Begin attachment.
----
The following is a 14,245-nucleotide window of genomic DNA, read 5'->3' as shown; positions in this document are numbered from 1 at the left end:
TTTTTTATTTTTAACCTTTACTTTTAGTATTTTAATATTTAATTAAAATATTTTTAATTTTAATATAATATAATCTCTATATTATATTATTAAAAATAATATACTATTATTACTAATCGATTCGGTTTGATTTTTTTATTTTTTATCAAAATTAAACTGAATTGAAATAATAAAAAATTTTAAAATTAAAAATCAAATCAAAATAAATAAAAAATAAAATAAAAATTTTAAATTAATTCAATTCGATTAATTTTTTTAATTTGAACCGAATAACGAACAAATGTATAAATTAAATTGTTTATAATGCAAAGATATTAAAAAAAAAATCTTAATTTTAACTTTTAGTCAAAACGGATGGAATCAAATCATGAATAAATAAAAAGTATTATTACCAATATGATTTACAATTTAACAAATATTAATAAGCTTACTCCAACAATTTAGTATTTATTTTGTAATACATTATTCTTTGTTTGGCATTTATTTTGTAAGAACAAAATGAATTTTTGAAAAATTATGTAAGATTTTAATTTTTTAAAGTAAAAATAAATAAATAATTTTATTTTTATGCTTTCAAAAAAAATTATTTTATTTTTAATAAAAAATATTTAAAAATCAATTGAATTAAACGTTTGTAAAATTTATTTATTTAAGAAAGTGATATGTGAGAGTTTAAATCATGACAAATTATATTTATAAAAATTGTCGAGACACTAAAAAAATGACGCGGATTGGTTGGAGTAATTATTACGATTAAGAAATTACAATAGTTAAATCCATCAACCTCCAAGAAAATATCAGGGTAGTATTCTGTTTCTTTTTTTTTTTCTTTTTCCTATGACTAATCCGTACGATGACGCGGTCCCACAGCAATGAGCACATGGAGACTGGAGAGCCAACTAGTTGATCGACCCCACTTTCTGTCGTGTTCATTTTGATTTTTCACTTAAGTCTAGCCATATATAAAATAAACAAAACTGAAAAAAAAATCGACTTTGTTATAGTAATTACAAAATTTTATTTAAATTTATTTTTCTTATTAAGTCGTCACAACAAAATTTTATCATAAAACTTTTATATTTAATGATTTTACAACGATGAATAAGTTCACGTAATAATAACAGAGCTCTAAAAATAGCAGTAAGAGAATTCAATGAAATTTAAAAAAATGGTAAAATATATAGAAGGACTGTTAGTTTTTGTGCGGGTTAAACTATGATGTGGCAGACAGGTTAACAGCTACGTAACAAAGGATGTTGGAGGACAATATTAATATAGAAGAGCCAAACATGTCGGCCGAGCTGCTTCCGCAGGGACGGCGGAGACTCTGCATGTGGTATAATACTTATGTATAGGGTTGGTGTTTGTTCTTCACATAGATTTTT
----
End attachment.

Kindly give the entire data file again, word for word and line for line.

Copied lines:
The following is a 14,245-nucleotide window of genomic DNA, read 5'->3' as shown; positions in this document are numbered from 1 at the left end:
TTTTTTATTTTTAACCTTTACTTTTAGTATTTTAATATTTAATTAAAATATTTTTAATTTTAATATAATATAATCTCTATATTATATTATTAAAAATAATATACTATTATTACTAATCGATTCGGTTTGATTTTTTTATTTTTTATCAAAATTAAACTGAATTGAAATAATAAAAAATTTTAAAATTAAAAATCAAATCAAAATAAATAAAAAATAAAATAAAAATTTTAAATTAATTCAATTCGATTAATTTTTTTAATTTGAACCGAATAACGAACAAATGTATAAATTAAATTGTTTATAATGCAAAGATATTAAAAAAAAAATCTTAATTTTAACTTTTAGTCAAAACGGATGGAATCAAATCATGAATAAATAAAAAGTATTATTACCAATATGATTTACAATTTAACAAATATTAATAAGCTTACTCCAACAATTTAGTATTTATTTTGTAATACATTATTCTTTGTTTGGCATTTATTTTGTAAGAACAAAATGAATTTTTGAAAAATTATGTAAGATTTTAATTTTTTAAAGTAAAAATAAATAAATAATTTTATTTTTATGCTTTCAAAAAAAATTATTTTATTTTTAATAAAAAATATTTAAAAATCAATTGAATTAAACGTTTGTAAAATTTATTTATTTAAGAAAGTGATATGTGAGAGTTTAAATCATGACAAATTATATTTATAAAAATTGTCGAGACACTAAAAAAATGACGCGGATTGGTTGGAGTAATTATTACGATTAAGAAATTACAATAGTTAAATCCATCAACCTCCAAGAAAATATCAGGGTAGTATTCTGTTTCTTTTTTTTTTTCTTTTTCCTATGACTAATCCGTACGATGACGCGGTCCCACAGCAATGAGCACATGGAGACTGGAGAGCCAACTAGTTGATCGACCCCACTTTCTGTCGTGTTCATTTTGATTTTTCACTTAAGTCTAGCCATATATAAAATAAACAAAACTGAAAAAAAAATCGACTTTGTTATAGTAATTACAAAATTTTATTTAAATTTATTTTTCTTATTAAGTCGTCACAACAAAATTTTATCATAAAACTTTTATATTTAATGATTTTACAACGATGAATAAGTTCACGTAATAATAACAGAGCTCTAAAAATAGCAGTAAGAGAATTCAATGAAATTTAAAAAAATGGTAAAATATATAGAAGGACTGTTAGTTTTTGTGCGGGTTAAACTATGATGTGGCAGACAGGTTAACAGCTACGTAACAAAGGATGTTGGAGGACAATATTAATATAGAAGAGCCAAACATGTCGGCCGAGCTGCTTCCGCAGGGACGGCGGAGACTCTGCATGTGGTATAATACTTATGTATAGGGTTGGTGTTTGTTCTTCACATAGATTTTT